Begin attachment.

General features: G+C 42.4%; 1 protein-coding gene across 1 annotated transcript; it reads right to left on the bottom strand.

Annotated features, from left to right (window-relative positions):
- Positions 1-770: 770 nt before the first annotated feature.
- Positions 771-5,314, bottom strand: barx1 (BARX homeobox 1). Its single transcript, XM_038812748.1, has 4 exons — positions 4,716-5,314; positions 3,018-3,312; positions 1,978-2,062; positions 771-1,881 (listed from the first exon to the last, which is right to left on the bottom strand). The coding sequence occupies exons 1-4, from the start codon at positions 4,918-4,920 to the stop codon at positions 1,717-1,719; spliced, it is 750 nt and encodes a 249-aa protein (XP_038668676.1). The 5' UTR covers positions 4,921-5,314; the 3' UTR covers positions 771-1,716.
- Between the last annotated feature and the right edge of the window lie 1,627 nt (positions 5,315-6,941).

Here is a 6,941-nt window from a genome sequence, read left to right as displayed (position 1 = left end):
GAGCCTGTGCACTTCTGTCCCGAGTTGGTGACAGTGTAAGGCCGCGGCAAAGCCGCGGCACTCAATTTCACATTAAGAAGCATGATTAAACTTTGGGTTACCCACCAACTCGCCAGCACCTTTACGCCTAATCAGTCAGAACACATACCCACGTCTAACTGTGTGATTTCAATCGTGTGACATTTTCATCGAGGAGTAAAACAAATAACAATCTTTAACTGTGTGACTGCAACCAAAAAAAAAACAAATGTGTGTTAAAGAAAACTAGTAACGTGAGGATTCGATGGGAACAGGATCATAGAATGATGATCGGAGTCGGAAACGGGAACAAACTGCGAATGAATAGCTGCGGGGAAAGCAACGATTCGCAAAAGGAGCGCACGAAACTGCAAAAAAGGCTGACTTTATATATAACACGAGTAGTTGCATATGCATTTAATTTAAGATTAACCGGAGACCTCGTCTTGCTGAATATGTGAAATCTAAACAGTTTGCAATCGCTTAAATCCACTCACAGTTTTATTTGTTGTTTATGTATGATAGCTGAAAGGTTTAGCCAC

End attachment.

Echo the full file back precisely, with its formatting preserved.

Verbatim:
General features: G+C 42.4%; 1 protein-coding gene across 1 annotated transcript; it reads right to left on the bottom strand.

Annotated features, from left to right (window-relative positions):
- Positions 1-770: 770 nt before the first annotated feature.
- Positions 771-5,314, bottom strand: barx1 (BARX homeobox 1). Its single transcript, XM_038812748.1, has 4 exons — positions 4,716-5,314; positions 3,018-3,312; positions 1,978-2,062; positions 771-1,881 (listed from the first exon to the last, which is right to left on the bottom strand). The coding sequence occupies exons 1-4, from the start codon at positions 4,918-4,920 to the stop codon at positions 1,717-1,719; spliced, it is 750 nt and encodes a 249-aa protein (XP_038668676.1). The 5' UTR covers positions 4,921-5,314; the 3' UTR covers positions 771-1,716.
- Between the last annotated feature and the right edge of the window lie 1,627 nt (positions 5,315-6,941).

Here is a 6,941-nt window from a genome sequence, read left to right as displayed (position 1 = left end):
GAGCCTGTGCACTTCTGTCCCGAGTTGGTGACAGTGTAAGGCCGCGGCAAAGCCGCGGCACTCAATTTCACATTAAGAAGCATGATTAAACTTTGGGTTACCCACCAACTCGCCAGCACCTTTACGCCTAATCAGTCAGAACACATACCCACGTCTAACTGTGTGATTTCAATCGTGTGACATTTTCATCGAGGAGTAAAACAAATAACAATCTTTAACTGTGTGACTGCAACCAAAAAAAAAACAAATGTGTGTTAAAGAAAACTAGTAACGTGAGGATTCGATGGGAACAGGATCATAGAATGATGATCGGAGTCGGAAACGGGAACAAACTGCGAATGAATAGCTGCGGGGAAAGCAACGATTCGCAAAAGGAGCGCACGAAACTGCAAAAAAGGCTGACTTTATATATAACACGAGTAGTTGCATATGCATTTAATTTAAGATTAACCGGAGACCTCGTCTTGCTGAATATGTGAAATCTAAACAGTTTGCAATCGCTTAAATCCACTCACAGTTTTATTTGTTGTTTATGTATGATAGCTGAAAGGTTTAGCCAC